Mrs. Dianna Games admitted that the job can be challenging at times when it comes to the complaints she receives from these two countries about each other and attitude etc. she strongly believes without doubt that her role as a bridge builder has been very important.

“I believe a lot of problems between nationals of these two countries is about lack of knowledge about each other’s histories, cultures and general environment, and not enough is been done to improve this information” said Mrs. Games.

Mrs. Games has learned a lot about the Nigerian culture, tradition and ways of life through her Nigerian friends and contacts “a key lesion is not to judge any country by the way it seems to you from a distance, but to go into it, communicate with the people and interact with people”, she stressed.

Without doing this you are always an outsider in your own mind and that of theirs. Mrs. Dianna Games have not only worked with Nigerians as an employee, and this is the reason she learned a lot about how business works and the corporate mindset.

Having spent so much time in Nigeria as a 3rd home, it still keeps that continuous fascination for Mrs. Dianna Games due to her interest in the company, she experienced great friendship and hospitality in Nigeria and loves the fact that Nigerians have great humor about their circumstances, the country and tough times they have been through.

She pointed that it can get a bit frustrating at times while trying to do things there and appreciates the fact that it is all part of learning about Nigeria.

Mrs. Games recently received an award for most inspiring non Nigerian personality by The Nigerian voice Newspaper at the Nigerian community excellence Award. She expressed her gratitude to The Nigerian community for being aware of her contributions to building up their country by informing South Africans about it in a positive way and in a range of other ways.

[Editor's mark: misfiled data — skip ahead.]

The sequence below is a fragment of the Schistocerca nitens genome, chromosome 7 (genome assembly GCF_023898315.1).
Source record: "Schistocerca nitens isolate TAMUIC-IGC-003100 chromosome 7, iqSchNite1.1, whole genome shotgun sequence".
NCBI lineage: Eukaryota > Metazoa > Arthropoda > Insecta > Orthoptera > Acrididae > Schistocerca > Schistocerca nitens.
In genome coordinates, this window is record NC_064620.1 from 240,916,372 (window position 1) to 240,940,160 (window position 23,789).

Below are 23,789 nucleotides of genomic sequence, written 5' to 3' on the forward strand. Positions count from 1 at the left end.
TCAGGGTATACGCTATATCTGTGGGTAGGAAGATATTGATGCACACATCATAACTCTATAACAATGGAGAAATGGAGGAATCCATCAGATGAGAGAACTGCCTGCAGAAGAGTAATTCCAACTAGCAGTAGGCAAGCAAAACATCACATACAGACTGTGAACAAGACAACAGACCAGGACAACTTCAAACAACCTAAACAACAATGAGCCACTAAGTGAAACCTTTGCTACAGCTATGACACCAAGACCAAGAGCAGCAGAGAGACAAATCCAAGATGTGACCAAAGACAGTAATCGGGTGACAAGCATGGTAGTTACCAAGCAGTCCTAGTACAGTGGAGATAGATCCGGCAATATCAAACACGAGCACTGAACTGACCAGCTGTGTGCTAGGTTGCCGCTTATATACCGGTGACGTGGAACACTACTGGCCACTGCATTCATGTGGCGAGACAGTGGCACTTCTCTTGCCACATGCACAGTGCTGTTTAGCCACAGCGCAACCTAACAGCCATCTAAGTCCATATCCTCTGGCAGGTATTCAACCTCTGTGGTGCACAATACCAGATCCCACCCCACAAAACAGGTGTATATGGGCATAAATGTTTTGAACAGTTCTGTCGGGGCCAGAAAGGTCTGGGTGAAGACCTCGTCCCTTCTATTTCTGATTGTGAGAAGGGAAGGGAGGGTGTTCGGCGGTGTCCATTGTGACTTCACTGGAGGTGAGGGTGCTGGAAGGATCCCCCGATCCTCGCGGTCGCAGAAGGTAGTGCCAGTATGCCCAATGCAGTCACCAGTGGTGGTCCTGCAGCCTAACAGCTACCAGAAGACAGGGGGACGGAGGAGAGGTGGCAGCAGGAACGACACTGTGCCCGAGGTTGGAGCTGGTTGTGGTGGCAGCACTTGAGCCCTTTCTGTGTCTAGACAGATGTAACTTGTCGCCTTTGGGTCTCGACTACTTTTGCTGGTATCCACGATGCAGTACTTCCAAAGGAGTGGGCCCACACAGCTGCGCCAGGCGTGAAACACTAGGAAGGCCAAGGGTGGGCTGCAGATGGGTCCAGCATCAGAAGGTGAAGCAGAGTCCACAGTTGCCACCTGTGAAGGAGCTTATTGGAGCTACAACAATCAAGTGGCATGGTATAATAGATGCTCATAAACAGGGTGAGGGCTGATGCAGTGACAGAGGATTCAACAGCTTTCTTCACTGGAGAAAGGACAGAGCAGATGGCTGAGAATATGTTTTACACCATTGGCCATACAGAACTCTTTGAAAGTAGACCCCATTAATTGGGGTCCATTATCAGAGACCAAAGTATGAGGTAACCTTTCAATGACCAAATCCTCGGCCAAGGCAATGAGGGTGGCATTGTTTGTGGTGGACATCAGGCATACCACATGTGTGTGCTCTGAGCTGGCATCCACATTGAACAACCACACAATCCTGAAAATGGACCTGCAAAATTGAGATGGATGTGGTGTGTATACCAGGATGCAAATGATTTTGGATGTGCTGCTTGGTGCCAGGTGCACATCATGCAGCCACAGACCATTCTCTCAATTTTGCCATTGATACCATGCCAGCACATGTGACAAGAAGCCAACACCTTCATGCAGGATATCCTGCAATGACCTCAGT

She advised Nigerians in South Africa to really tell their story about the role they played in securing South Africa’s freedom, but to do it in an informative way, rather than in a slightly aggressive way which is how it often comes out.

She raised the fact that South Africans are interested in Nigeria’s role, but they do not have enough knowledge of it. It is something to be proud of.

“After 1994, there were so many things happening at once, the focus was not on Nigeria specifically and the stories have got a bit lost in the clutter” say’s Mrs. Games.

When asked about her thought of The Nigerian Voice Newspaper and what advice she has for the newspaper. Mrs. Games commented that “the newspaper plays an important role because it is a specific market and it quickly becomes part of the people’s lives. This is even more important in the case of Diaspora newspaper that serves a community from their homeland as it gives them a voice and greater sense of belonging”. Having worked as a journalist herself, Mrs. Games understands that, it is not always that people appreciates the hard work that goes into producing a newspaper, therefore do not give it the support it needs.


In : Personality Profiles & Interviews